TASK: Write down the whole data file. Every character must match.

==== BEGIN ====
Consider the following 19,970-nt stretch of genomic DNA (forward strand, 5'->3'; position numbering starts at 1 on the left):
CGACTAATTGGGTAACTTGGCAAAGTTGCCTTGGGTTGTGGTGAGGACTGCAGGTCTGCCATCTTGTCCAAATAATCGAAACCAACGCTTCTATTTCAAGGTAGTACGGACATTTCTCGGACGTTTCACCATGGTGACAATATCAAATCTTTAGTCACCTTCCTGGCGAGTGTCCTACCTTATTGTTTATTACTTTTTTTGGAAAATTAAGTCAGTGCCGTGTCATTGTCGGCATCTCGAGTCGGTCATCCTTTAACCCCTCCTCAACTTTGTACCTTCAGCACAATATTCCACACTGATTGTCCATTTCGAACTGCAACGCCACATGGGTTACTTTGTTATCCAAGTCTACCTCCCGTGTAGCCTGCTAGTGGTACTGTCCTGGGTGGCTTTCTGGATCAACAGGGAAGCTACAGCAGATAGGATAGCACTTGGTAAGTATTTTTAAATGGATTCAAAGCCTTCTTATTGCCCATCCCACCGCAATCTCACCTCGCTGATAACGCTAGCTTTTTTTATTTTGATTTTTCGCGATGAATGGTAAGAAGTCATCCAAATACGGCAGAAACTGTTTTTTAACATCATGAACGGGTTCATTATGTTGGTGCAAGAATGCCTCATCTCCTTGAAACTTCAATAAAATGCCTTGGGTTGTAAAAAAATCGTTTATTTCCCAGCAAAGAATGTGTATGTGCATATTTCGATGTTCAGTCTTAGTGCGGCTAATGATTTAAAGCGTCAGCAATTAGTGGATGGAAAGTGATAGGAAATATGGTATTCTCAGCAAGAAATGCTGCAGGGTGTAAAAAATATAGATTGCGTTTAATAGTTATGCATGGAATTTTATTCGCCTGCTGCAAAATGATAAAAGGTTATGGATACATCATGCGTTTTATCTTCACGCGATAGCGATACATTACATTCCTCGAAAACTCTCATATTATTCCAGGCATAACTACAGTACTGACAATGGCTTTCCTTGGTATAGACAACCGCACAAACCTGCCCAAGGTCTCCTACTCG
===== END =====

Consider the following 19,970-nt stretch of genomic DNA (forward strand, 5'->3'; position numbering starts at 1 on the left):
CGACTAATTGGGTAACTTGGCAAAGTTGCCTTGGGTTGTGGTGAGGACTGCAGGTCTGCCATCTTGTCCAAATAATCGAAACCAACGCTTCTATTTCAAGGTAGTACGGACATTTCTCGGACGTTTCACCATGGTGACAATATCAAATCTTTAGTCACCTTCCTGGCGAGTGTCCTACCTTATTGTTTATTACTTTTTTTGGAAAATTAAGTCAGTGCCGTGTCATTGTCGGCATCTCGAGTCGGTCATCCTTTAACCCCTCCTCAACTTTGTACCTTCAGCACAATATTCCACACTGATTGTCCATTTCGAACTGCAACGCCACATGGGTTACTTTGTTATCCAAGTCTACCTCCCGTGTAGCCTGCTAGTGGTACTGTCCTGGGTGGCTTTCTGGATCAACAGGGAAGCTACAGCAGATAGGATAGCACTTGGTAAGTATTTTTAAATGGATTCAAAGCCTTCTTATTGCCCATCCCACCGCAATCTCACCTCGCTGATAACGCTAGCTTTTTTTATTTTGATTTTTCGCGATGAATGGTAAGAAGTCATCCAAATACGGCAGAAACTGTTTTTTAACATCATGAACGGGTTCATTATGTTGGTGCAAGAATGCCTCATCTCCTTGAAACTTCAATAAAATGCCTTGGGTTGTAAAAAAATCGTTTATTTCCCAGCAAAGAATGTGTATGTGCATATTTCGATGTTCAGTCTTAGTGCGGCTAATGATTTAAAGCGTCAGCAATTAGTGGATGGAAAGTGATAGGAAATATGGTATTCTCAGCAAGAAATGCTGCAGGGTGTAAAAAATATAGATTGCGTTTAATAGTTATGCATGGAATTTTATTCGCCTGCTGCAAAATGATAAAAGGTTATGGATACATCATGCGTTTTATCTTCACGCGATAGCGATACATTACATTCCTCGAAAACTCTCATATTATTCCAGGCATAACTACAGTACTGACAATGGCTTTCCTTGGTATAGACAACCGCACAAACCTGCCCAAGGTCTCCTACTCG